An assortment of inflatable alligators, damp bodies and candy cane-colored umbrellas typify Italian photographer Massimo Vitali’s ongoing Beach Series, which he began in 1995. Born in Como, Italy in 1944 Vitali’s internationally recognized panoramas of busy ski resorts, clubs, pools and piazzas explore the multilayered stories present in communal leisure places.

“Vitali’s choice of home reflects his intrigue in the spaces that people chose to congregate in”

This Barbara Anastacio-directed episode takes us away from the crowds and into the tranquil Tuscan city of Lucca where Vitali lives with his wife and son. The photographer’s home is a fourteenth-century church, which—in one of it’s most recent incarnations—was used a boxing and fencing gym for young fascists during the Mussolini years.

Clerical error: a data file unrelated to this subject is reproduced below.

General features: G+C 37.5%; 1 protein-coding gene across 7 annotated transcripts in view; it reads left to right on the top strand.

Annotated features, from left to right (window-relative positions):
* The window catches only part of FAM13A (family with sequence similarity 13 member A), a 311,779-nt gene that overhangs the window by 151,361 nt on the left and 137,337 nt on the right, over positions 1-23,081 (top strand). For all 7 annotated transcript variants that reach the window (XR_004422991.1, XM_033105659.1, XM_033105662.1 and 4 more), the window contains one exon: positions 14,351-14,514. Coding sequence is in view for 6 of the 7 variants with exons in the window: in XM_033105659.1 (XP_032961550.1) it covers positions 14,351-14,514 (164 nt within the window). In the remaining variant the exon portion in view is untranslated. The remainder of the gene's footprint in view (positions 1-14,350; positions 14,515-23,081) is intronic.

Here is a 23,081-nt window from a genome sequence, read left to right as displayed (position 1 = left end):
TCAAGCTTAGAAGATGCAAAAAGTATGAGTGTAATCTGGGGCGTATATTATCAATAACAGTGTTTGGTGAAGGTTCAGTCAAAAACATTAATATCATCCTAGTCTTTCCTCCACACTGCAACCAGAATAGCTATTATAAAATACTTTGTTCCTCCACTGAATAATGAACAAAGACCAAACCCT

Even though the image-maker’s large color works are held in galleries around the world, Vitali chooses not to display any photography in his home. Instead, the crumbling walls, sky blue vaulted ceilings, eroded slogans, frescoes and marble archways of the church provide as much narrative as any image.

Vitali has long used the camera as a tool for social research and his choice of home further reflects his intrigue in the spaces that people chose to congregate in. “My photography comes from a deep curiosity that I possess for people,” says the photographer. “For what they do and how they think.”

My Place: Massimo Vitali, video by Barbara Anastacio, NOWNESS, October 14, 2019.